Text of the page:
• We eat for so many reasons that have absolutely zero to do with physical hunger. It's super simple to ask yourself before a meal or snack "am I hungry enough for a meal/snack?" Then answer yourself honestly. I have a box in the PLANNER that simply says hungry and I check it when I'm hungry before eating. This helps  you listen to your body and become aware when  you are eating for reasons other than hunger, like emotional or boredom eating.

  • Rate your food quality or "was this healthy?"

    • You don't need a macro calculator or complicated formula to determine if your lunch was nutritious or not. Look at the foods  you logged. Do you feel like it was healthy? Did it have fruit or veggies? Was it deep fried from your favorite fast food chain? Was it highly processed? Look at what you wrote and go with your gut. I have a "food quality" box in my printable food journal. I check it I feel my meal was healthy, and leave it blank when it wasn't.

    • When you do your nightly or weekly review, pay attention to the quality of your food. If you’re eating well, keep it up. If not, think of simple ways you can improve, like making sure to have a fruit or veggie at every meal.

  • How much water did you drink?

    • We all know how important it is to drink water. Being dehydrated makes your body hold onto fat. It can also make you feel hungry, tired, lethargic. Start tracking your water every day. 

    • Want to know how much? According to the Mayo Clinic (not your local gym bro)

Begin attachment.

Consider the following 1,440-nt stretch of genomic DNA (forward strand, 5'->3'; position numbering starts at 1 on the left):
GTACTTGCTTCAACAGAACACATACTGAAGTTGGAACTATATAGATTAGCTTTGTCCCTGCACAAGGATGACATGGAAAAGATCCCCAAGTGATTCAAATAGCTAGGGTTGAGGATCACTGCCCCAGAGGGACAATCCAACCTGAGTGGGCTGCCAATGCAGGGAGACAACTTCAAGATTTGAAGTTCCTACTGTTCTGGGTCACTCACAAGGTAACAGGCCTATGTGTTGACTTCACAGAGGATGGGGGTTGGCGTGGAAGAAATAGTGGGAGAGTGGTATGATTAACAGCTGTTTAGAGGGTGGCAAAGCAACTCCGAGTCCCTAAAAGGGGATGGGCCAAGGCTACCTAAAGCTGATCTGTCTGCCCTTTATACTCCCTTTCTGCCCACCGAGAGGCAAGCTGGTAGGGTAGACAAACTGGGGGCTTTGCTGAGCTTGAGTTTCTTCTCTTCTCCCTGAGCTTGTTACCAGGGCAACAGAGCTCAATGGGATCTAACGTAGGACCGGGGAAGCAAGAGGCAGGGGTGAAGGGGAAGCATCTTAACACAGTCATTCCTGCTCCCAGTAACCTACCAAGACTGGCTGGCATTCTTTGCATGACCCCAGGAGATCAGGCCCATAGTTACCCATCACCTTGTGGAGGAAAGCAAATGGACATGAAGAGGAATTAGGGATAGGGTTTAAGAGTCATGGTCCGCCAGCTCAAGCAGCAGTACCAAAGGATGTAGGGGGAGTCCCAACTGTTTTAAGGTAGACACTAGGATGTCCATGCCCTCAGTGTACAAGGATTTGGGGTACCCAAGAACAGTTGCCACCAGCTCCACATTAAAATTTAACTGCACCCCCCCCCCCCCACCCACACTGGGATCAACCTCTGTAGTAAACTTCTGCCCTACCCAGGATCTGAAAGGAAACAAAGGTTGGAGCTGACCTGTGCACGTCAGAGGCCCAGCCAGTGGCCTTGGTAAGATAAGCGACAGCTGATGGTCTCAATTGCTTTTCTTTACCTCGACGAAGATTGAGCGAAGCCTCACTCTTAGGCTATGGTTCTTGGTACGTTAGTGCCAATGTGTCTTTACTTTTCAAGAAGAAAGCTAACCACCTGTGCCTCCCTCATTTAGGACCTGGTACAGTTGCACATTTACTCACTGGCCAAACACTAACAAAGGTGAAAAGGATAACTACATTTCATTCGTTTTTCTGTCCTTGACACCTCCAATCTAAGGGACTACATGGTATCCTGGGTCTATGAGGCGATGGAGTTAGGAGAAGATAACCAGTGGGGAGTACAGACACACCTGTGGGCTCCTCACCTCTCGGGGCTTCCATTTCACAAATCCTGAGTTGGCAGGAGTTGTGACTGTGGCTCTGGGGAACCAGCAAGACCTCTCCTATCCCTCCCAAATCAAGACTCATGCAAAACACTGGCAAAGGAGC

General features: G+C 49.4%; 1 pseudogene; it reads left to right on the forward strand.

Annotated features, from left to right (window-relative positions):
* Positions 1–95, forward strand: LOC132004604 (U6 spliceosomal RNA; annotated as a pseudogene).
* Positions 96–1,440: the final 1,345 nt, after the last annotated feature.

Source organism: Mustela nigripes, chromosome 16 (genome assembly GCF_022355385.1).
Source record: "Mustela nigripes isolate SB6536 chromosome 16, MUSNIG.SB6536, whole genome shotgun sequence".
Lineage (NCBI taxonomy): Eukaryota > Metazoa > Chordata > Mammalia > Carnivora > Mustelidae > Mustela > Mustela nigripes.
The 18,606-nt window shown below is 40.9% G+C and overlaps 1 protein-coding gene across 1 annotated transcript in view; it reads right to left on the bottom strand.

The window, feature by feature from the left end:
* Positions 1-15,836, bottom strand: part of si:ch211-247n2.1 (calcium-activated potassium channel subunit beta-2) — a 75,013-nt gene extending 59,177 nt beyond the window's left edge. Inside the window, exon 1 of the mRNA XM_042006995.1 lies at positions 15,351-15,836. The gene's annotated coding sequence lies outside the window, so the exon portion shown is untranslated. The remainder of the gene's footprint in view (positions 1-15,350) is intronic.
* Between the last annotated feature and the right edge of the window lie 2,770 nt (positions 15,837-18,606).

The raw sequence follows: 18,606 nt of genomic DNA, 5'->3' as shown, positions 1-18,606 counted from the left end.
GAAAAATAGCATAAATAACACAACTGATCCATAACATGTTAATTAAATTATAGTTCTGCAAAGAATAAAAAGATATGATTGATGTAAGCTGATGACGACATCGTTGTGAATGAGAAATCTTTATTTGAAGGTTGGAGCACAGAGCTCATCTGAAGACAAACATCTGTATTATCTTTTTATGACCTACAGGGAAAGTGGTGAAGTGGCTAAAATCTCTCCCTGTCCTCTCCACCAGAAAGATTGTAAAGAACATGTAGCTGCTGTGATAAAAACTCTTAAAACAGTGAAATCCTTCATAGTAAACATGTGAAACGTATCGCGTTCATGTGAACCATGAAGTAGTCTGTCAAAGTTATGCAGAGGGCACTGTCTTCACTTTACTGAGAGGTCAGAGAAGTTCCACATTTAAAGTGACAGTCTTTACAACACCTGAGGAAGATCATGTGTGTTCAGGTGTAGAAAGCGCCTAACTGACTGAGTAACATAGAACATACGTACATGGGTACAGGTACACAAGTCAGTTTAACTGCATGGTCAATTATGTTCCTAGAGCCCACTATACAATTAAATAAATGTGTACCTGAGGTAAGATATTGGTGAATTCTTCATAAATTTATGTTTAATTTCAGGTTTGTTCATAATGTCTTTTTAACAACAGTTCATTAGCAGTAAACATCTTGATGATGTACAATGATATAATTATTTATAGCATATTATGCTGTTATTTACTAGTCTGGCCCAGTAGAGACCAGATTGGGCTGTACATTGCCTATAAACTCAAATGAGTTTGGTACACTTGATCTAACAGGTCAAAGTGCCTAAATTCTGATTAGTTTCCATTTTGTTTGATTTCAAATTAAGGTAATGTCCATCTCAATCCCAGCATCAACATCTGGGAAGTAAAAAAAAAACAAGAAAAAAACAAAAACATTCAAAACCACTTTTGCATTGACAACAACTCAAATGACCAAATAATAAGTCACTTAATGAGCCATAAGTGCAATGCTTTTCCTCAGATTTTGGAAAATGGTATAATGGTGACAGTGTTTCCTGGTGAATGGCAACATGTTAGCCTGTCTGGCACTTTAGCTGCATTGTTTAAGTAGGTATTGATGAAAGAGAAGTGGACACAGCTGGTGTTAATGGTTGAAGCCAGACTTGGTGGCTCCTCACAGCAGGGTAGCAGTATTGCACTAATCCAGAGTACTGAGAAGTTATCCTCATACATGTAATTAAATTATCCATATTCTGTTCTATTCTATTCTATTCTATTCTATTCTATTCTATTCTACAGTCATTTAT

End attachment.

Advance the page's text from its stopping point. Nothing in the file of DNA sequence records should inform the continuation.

• "Most healthy people can stay hydrated by drinking water and other fluids whenever they feel thirsty. For some people, fewer than eight glasses a day might be enough. But other people might need more."

      • "Your fluid intake is probably adequate if you rarely feel thirsty and your urine is colorless or light yellow" 

  • What were you thinking when you have an urge to eat (or overeat)? 

    • This is GOLD. The reason we're overweight is because we are eating to much, it's pretty simple. It's totally cool to eat when we are hungry, and that's why we log our food and the time we ate. But what about the times you are overcome with a craving or overwhelming urge to eat? It's pretty intense, right? In fact, not 2 minutes ago I had one of those. Even though I just ate lunch I had this overwhelming urge to grab a snack. I grabbed my journal and wrote down why. Discovering your thoughts is not always easy or effortless. It is a skill you get better at with practice. But what I discovered is that I WANTED TO STOP WRITING THIS BLOG POST. I was outlining it and wanted the post to be short and sweet, and I kept thinking of things to say and was getting aggravated at myself. Eating a handful of nuts would force me to get up from my desk and ESCAPE THE EVIL COMPUTER AND MY BLOG POST! My brain is pretty smart, right? I was super uncomfortable in what I was doing (the writing) and the urge to eat would let me do something pleasurable. Our brains are always seeking pleasure, the sneaky little devils. 

    • It's not that you can never eat when  you're not hungry, but be honest with  yourself about your desires to eat, overeat, or binge. And know  you never, ever have to act on those urges.

    • Journaling your urges and cravings and thoughts about food will help you make smarter choices. Once I realized what was happening, I decided to stand up and fill my water cup, and immediately sit back down at the computer to do my work. No macadamia nuts required.

  • How much do you sleep?

    • Sleep (actually lack thereof) has so many negative consequences and here's a few ways it affects weight loss:

      • a sleepy brain makes bad decisions